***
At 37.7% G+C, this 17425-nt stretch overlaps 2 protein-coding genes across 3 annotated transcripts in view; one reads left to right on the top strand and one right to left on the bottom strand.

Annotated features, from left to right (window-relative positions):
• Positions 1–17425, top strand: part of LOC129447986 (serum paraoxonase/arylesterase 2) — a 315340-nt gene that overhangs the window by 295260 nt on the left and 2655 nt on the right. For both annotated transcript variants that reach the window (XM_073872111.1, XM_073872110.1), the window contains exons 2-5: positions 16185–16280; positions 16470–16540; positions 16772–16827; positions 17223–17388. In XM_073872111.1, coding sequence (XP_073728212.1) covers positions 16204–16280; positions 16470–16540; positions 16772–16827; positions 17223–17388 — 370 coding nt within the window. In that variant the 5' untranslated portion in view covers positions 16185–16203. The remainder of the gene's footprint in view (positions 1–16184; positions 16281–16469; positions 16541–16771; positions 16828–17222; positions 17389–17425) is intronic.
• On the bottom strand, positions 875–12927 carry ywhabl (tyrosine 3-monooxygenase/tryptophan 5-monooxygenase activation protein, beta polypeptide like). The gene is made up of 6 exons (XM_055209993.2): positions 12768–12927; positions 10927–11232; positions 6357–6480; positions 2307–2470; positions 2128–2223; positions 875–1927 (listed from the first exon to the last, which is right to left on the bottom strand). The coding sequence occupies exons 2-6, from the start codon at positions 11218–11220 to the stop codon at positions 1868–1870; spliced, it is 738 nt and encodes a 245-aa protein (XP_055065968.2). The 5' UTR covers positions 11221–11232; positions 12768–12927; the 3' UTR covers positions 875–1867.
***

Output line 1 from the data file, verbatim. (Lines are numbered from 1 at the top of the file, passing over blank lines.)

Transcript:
At 37.7% G+C, this 17425-nt stretch overlaps 2 protein-coding genes across 3 annotated transcripts in view; one reads left to right on the top strand and one right to left on the bottom strand.